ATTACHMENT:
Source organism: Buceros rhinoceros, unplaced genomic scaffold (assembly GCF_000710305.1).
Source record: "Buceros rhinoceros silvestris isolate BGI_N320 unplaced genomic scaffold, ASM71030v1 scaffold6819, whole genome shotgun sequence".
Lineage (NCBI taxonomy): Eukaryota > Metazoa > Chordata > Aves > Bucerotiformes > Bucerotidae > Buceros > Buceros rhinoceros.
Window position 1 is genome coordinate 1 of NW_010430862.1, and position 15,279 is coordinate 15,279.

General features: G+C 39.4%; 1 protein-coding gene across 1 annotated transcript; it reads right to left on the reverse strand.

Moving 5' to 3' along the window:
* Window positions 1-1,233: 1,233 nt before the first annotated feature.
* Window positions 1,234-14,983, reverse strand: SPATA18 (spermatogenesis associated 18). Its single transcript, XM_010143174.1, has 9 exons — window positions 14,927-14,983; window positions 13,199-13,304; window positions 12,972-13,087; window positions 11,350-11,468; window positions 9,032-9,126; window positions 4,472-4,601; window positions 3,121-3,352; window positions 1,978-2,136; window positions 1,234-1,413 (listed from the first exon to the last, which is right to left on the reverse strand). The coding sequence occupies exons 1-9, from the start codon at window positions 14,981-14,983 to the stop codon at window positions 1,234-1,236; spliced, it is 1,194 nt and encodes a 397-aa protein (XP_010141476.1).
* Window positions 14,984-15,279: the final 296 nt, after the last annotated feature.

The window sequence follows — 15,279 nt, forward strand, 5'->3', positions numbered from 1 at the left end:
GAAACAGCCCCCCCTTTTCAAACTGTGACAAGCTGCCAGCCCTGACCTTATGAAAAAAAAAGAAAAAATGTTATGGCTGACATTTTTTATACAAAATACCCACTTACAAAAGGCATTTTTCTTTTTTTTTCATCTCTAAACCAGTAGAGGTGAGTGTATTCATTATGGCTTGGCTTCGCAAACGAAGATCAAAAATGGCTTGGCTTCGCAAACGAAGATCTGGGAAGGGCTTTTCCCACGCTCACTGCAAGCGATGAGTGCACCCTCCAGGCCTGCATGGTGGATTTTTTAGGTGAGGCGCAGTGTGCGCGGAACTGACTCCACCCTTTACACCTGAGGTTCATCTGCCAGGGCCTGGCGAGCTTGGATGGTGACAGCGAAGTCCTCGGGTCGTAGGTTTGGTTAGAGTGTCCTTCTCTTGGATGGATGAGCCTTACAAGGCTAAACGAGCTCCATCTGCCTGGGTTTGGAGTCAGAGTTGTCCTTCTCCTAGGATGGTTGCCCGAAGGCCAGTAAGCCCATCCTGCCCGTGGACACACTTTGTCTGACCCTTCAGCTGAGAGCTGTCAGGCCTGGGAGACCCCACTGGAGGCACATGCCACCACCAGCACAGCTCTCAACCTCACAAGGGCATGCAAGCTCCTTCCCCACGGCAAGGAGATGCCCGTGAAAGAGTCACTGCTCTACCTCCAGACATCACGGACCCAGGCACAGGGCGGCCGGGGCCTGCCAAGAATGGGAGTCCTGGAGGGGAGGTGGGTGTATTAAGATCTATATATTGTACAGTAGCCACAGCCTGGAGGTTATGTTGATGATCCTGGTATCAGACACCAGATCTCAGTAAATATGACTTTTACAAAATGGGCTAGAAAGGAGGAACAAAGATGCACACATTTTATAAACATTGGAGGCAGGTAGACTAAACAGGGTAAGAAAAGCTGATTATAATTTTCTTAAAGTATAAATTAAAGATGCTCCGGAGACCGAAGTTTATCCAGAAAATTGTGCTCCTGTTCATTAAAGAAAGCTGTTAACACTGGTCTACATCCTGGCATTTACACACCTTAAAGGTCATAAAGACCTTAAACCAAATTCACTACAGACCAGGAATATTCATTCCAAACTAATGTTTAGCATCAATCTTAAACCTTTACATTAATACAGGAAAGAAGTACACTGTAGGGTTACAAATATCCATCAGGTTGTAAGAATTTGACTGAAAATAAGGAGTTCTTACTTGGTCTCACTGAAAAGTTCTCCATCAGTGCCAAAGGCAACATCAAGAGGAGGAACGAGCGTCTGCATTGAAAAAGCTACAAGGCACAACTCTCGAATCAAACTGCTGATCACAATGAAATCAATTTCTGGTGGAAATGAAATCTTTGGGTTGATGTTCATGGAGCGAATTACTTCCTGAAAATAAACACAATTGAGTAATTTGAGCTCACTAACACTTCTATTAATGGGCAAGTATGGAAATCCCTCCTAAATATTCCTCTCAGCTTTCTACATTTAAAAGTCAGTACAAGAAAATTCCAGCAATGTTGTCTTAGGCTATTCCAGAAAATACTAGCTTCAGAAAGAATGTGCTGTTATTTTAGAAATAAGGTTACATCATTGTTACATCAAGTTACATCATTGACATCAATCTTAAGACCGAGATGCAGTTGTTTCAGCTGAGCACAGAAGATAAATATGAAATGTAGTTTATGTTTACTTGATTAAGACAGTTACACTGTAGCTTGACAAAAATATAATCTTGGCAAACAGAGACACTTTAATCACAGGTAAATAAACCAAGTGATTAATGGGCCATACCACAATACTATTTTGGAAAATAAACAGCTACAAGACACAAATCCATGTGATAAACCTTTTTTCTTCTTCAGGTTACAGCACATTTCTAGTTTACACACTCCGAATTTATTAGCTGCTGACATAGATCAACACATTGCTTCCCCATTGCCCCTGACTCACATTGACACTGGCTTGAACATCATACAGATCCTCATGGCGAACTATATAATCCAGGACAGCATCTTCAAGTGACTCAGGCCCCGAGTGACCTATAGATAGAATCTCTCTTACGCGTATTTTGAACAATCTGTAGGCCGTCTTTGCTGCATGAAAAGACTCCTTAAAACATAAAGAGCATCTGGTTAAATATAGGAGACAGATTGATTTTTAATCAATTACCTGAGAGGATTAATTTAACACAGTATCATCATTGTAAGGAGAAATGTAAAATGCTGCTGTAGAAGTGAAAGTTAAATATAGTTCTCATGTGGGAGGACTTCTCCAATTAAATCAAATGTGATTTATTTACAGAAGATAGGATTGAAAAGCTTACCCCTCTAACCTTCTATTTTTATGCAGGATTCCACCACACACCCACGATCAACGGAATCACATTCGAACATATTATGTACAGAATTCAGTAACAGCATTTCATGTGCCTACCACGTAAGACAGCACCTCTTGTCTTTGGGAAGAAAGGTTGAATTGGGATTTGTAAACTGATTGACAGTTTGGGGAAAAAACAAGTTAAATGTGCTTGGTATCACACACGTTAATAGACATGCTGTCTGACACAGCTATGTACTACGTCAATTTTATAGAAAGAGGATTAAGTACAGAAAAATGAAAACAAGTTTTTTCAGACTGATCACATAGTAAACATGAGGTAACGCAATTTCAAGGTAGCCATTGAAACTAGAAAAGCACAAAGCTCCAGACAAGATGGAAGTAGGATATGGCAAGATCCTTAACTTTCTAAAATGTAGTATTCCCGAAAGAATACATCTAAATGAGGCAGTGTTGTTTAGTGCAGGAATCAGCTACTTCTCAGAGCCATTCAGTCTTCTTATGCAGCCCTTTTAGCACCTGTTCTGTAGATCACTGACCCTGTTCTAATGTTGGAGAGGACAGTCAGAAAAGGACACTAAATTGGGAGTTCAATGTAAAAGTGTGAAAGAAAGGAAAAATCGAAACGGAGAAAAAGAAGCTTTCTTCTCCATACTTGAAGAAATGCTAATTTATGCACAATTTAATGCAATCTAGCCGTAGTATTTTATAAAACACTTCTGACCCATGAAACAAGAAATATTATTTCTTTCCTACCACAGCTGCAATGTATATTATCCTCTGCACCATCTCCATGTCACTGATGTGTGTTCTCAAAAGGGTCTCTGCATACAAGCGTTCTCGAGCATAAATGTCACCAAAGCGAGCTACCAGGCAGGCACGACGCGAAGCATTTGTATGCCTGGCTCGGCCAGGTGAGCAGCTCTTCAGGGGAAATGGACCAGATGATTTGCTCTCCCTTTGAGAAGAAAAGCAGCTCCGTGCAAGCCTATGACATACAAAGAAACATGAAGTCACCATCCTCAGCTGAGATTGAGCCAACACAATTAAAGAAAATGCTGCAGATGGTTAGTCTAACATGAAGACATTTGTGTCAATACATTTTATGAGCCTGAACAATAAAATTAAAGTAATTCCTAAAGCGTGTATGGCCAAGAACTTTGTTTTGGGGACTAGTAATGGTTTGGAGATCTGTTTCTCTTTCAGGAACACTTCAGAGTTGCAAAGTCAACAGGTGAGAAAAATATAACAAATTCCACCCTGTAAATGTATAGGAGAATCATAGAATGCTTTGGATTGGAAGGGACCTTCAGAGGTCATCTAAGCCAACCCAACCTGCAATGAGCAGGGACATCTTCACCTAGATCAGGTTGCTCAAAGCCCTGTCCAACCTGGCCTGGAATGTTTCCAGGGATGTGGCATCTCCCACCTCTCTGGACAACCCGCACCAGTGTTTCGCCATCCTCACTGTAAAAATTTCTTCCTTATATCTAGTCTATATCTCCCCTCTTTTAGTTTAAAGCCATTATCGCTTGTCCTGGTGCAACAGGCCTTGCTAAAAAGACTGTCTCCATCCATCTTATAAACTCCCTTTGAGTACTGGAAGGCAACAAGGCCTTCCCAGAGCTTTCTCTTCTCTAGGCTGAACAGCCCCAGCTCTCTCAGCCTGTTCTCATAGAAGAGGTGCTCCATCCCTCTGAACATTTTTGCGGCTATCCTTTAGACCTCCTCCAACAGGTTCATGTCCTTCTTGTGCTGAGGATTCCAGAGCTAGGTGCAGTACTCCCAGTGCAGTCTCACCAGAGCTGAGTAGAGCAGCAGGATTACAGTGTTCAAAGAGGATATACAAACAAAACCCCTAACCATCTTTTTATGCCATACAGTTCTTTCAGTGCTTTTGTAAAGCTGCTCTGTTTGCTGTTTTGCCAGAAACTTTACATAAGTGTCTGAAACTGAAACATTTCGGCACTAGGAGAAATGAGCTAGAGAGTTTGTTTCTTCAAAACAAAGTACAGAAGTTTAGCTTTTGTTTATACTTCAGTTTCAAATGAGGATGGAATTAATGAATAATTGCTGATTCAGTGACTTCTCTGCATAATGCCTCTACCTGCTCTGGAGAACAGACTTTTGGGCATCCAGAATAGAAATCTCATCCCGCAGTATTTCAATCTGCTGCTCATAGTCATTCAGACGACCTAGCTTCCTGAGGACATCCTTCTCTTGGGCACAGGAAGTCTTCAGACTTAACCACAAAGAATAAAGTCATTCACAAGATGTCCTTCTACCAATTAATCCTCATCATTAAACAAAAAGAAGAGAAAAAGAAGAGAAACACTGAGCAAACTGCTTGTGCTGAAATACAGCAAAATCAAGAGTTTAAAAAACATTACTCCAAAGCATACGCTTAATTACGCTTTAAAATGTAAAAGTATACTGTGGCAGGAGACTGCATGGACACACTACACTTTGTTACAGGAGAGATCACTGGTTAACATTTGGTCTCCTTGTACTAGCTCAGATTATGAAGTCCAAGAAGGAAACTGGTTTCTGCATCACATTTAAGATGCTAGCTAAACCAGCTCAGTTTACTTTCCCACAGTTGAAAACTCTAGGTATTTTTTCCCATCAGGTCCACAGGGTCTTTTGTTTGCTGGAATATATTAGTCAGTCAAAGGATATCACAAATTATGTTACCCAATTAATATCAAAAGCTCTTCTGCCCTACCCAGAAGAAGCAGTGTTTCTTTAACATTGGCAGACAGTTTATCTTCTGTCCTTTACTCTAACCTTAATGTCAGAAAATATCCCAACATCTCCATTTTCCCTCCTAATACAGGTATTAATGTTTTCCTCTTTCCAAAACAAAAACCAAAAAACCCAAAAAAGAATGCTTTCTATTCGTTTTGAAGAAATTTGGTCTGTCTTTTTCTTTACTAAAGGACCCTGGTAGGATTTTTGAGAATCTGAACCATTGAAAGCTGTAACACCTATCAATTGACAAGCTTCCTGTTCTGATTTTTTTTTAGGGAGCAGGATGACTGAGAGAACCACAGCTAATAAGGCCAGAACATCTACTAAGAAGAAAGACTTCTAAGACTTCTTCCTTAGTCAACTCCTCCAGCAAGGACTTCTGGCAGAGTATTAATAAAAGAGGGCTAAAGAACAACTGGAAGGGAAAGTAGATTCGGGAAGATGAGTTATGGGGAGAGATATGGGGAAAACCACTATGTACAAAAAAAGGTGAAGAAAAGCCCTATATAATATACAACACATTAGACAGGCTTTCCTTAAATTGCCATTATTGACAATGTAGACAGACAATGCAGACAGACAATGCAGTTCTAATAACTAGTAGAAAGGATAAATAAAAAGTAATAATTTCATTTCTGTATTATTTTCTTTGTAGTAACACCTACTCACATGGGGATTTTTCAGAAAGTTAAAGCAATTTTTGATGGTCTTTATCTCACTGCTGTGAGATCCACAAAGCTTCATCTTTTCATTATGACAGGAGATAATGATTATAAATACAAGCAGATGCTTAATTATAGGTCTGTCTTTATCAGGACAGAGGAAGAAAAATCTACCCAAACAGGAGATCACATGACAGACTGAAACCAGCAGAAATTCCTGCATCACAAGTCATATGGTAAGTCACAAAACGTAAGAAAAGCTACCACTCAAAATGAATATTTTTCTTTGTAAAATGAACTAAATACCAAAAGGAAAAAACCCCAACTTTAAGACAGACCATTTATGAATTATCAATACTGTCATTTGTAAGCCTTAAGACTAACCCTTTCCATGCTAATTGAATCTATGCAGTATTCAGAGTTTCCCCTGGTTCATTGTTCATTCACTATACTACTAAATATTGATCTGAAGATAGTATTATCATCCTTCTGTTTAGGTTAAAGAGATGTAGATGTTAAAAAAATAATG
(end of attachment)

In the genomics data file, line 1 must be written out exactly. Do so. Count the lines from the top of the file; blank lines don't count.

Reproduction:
Source organism: Buceros rhinoceros, unplaced genomic scaffold (assembly GCF_000710305.1).